Why do you track gold, as opposed to silver prices?

Silver has a longer lineage as a monetary metal. Forgotten today, the real metallic treasure the Spaniards brought back from the New World was not gold, but large amounts of silver and that from incredibly rich silver mines. (The "real gold" they brought back was potatoes and other New World foods, but that is another story).

Silver was the bank metal and coinage in China while gold was still regarded as gaudy jewelry. In fact, the name for "bank" in Chinese is "silver house." Old Chinese literature refers constantly to silver.

Gold prices are a funny one. The People's Bank of China has been buying gold. It is one way to lower the exchange value of the yuan. China and India are by far the biggest markets for gold. They have their own central banks, and tax policies regarding gold, and huge gold jewelry markets.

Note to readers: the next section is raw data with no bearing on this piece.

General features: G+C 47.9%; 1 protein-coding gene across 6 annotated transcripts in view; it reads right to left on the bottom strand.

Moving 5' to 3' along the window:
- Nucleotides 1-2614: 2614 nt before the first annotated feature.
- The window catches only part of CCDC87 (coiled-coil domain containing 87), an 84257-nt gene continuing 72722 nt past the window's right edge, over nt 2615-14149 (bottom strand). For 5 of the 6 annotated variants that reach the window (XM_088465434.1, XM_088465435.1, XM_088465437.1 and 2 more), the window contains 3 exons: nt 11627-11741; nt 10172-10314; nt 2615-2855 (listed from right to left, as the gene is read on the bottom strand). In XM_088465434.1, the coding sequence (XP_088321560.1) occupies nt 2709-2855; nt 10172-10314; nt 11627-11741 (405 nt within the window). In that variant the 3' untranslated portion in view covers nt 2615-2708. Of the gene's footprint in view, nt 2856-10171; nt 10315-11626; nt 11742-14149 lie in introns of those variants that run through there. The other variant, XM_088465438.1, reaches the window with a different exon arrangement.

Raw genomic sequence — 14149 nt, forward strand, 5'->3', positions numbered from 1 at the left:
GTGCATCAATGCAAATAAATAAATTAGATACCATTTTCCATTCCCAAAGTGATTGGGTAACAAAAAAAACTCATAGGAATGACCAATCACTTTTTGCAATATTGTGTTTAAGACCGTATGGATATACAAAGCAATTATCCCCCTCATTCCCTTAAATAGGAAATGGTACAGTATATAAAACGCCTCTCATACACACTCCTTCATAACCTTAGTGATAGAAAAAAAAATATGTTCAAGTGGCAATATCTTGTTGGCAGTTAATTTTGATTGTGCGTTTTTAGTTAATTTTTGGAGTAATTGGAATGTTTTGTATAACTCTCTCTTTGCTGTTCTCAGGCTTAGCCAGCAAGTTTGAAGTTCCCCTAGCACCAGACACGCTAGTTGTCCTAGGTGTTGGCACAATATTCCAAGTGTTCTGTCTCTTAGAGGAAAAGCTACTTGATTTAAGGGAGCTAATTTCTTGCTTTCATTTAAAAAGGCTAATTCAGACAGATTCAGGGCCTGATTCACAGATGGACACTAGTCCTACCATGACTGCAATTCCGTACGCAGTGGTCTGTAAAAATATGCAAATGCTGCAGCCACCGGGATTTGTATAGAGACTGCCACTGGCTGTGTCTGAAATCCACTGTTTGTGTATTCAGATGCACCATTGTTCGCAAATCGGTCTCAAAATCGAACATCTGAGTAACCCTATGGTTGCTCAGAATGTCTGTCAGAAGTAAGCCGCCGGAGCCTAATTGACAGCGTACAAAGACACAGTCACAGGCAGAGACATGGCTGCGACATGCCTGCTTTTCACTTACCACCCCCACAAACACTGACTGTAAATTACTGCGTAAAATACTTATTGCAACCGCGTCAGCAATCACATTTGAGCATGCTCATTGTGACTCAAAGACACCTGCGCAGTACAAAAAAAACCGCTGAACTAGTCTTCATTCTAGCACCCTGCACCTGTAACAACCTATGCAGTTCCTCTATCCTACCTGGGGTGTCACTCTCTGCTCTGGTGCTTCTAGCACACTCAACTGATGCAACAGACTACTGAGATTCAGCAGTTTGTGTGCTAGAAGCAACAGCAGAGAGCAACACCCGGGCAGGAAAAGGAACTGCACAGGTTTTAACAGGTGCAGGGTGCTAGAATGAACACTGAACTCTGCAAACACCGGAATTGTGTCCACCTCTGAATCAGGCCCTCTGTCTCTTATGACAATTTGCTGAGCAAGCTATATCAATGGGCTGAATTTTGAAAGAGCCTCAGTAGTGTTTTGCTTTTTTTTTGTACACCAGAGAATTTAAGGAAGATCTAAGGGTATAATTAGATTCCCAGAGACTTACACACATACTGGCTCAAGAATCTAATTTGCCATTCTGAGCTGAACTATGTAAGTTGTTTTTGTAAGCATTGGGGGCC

The Fed and gold? How about the Fed and silver? Platinum? Palladium? OIl?

Oil is trading now for less than it did in 1979. The incredible innovation of the shale-oil boys, plus wonderful improvements in MPGs by automakers, have cratered oil prices. The Fed did this? Or not?

Dr. Copper? Cut in half in last five years, and I think it was Goldman Sachs or Morgan Stanley who just predicted another price crack in H2.

If the Fed is so loose, why Dr. Copper a homocide victim?

I enjoy your commentary Matthew and I am not insisting I am right. I just puzzle over the connections between the Fed and the prices of some commodities, in globalized markets.

BTW, the PPI posted deflation yesterday.

William said...

Dr Ed Yardini's less political explaination of the "Productivity Puzzle":